Live birth rates were higher in the study cohort of kidney transplant recipients than in the general population in the United States (72.9% vs 62%); the rates were favorable across all geographic regions. Overall, the rate of miscarriage was slightly lower than in the US general population (15.4% vs 17.1%); it was higher across Africa (21.0%; 95% CI, 14.3-29.9) and South America (20.2%; 95% CI, 15.6-25.7).

The rate of induced abortion was also lower than in the general US population (12.4% vs 18.6%). South America had the highest rate of induced abortion (19.8%; 95% CI, 12.2-30.3), followed by Asia (13.3%; 95% CI, 9.6-18.3), Oceania (11.5%; 95% CI, 9.3-14.0), North America (10.9%; 95% CI, 5.9-19.2), Europe (10.0%; 95% CI, 7.3-13.5), and Africa (7.7%; 95% CI, 1.4-32.6). In the total cohort, the rate of stillbirth was higher than in the US general population (5.1% vs 0.6%). Stillbirth rate was highest in Asia (6.6%; 95% CI, 4.8-9.0), and lowest in Africa (2.6%; 95% CI, 0.4-16.5). The rate of ectopic pregnancy was slightly higher than in the general population in the United States (2.4% vs 1.4%); the highest rate was in Asia (3.3%; 95% CI, 1.1-9.8).

Results from subgroup analyses of studies published from 2000 to 2017 for pregnancy outcomes were consistent with the current findings.

In the overall cohort, the rate of preeclampsia was 25.1% (95% CI, 18.5-24.9; US mean, 3.8%), cesarean section, 62.6% (95% CI, 57.6-67.3; US mean, 31.9%), gestational diabetes, 5.7% (95% CI, 3.7-8.9; US mean, 9.2%), and pregnancy induced hypertension, 24.1% (95% CI, 18.1-31.5).

The rate of preterm birth (defined as babies born alive prior to 37 weeks of gestation) in the overall cohort was 43.1% (95% CI, 38.7-47.6) and the rate of neonatal mortality was 3.8% (95% CI, 2.8-5.2). The highest rates of preterm birth were in South America (55.0%) and the lowest were in North America (35.4%). Mean gestational age for newborns was 34.9 weeks (US mean, 38.7 weeks) and the mean birth weight was 2470 g (US mean, 3389 g). Compared with the US mean, neonatal mortality was high across all geographical regions; the highest rate was in Africa (18.4%) and the lowest was in North America (1.3%).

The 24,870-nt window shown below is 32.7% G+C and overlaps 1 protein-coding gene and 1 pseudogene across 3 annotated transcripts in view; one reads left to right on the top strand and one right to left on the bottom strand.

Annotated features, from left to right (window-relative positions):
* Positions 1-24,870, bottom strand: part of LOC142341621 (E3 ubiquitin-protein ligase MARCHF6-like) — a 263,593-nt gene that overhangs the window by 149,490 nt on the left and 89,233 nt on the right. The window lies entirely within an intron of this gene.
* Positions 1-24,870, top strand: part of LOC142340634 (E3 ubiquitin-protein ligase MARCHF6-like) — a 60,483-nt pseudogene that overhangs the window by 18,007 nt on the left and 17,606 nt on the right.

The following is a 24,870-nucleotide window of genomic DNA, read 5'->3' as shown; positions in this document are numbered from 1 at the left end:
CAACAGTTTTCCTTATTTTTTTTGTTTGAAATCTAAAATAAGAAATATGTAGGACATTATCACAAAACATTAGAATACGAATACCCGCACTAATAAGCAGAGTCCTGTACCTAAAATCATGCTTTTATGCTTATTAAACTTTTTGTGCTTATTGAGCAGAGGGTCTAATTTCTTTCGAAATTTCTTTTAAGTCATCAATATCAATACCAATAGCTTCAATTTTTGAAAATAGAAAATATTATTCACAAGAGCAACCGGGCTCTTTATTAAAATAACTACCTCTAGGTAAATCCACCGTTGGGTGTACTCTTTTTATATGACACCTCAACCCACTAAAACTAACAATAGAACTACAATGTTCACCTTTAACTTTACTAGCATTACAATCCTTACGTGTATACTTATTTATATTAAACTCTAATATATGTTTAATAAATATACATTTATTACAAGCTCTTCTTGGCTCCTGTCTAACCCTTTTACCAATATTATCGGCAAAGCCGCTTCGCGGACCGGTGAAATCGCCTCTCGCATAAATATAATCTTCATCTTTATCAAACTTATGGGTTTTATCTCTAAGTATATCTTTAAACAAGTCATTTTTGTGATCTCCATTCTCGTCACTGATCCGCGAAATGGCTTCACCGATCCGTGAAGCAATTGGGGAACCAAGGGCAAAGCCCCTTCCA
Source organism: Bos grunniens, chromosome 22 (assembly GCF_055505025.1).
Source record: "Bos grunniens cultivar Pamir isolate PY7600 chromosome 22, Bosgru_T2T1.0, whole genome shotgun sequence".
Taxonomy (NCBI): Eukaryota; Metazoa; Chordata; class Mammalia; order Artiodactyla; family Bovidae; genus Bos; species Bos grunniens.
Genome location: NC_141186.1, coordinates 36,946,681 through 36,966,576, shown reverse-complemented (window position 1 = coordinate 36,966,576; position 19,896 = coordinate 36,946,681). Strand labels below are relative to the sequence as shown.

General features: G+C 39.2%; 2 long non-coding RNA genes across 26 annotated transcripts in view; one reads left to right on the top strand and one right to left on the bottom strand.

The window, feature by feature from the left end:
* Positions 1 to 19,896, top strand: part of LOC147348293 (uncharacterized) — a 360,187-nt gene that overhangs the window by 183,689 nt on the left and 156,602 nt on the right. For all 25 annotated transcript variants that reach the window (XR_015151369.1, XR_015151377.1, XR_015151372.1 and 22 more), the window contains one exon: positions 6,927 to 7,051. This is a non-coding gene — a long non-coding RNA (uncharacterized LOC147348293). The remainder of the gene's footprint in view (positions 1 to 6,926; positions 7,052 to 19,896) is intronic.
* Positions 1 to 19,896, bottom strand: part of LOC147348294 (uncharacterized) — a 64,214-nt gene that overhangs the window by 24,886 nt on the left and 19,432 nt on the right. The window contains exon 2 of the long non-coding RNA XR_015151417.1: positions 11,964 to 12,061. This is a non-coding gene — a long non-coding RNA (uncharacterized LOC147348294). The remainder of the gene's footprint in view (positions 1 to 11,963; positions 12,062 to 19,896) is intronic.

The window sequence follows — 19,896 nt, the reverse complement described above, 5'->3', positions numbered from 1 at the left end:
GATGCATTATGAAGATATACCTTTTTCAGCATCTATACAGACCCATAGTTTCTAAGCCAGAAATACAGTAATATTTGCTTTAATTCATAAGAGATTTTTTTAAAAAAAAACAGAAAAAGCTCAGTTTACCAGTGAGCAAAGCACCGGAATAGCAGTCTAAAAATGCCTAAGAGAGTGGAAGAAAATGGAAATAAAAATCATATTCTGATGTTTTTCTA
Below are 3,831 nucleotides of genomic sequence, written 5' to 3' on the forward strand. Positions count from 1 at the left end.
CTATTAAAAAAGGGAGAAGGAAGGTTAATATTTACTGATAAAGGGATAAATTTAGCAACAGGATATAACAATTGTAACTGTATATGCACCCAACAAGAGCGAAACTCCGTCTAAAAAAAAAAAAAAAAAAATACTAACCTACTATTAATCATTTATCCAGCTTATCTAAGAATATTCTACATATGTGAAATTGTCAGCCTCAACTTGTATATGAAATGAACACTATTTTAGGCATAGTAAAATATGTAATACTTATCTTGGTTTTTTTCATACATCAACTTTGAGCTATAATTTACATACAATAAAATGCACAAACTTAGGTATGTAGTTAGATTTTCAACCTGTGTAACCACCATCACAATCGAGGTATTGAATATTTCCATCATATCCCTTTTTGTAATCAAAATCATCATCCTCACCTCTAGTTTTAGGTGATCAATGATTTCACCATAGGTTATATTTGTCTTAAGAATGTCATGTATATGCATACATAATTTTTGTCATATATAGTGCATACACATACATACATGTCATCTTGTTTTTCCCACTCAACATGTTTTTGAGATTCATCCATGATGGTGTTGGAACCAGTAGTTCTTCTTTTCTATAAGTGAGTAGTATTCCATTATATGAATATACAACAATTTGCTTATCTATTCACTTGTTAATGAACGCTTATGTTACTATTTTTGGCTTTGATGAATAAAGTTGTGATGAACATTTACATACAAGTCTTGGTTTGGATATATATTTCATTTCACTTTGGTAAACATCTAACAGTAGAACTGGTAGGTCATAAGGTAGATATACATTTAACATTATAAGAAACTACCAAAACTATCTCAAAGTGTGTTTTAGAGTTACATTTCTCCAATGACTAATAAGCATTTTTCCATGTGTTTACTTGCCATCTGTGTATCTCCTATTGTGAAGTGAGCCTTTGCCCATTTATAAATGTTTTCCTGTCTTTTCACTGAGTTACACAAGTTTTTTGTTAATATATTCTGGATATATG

With the exception of neonatal mortality, results from the subgroup analyses for fetal outcomes were consistent with the present findings (the neonatal mortality rate was slightly lower in the subgroup analysis, 2.9% vs 3.8%).

Overall, the rate of acute graft rejection during pregnancy among 822 kidney transplant recipients was 9.4% (comparable to US mean of 9.1%). The highest rates of allograft failure were in Asia (11.0%); the lowest were in Africa (4.8%). Among 489 participants in 12 studies reporting 2-year post pregnancy graft loss, there were 32 cases of graft loss (9.2%).

The researchers cited the possibility of reporting bias, the inability to account for differences in socioeconomics and healthcare conditions, and the inability to assess pregnancy outcomes in relation to immunosuppression regimens as limitations to the findings.

“Although the outcome of live births is favorable, the risks of maternal and fetal complications are high in kidney transplant recipients and should be considered in patient counseling and clinical decision making,” the researchers said.

Takeaway Points

  1. Pregnancy in women who have received a kidney transplant presents clinical challenges due to the risk of adverse clinical outcomes.
  2. Results of a systematic review and meta-analysis found a favorable rate of live births in this patient population; however, the risks, both maternal and fetal, are high.
  3. These results can help healthcare providers with appropriate counseling and individualized management in transplant recipients considering pregnancy.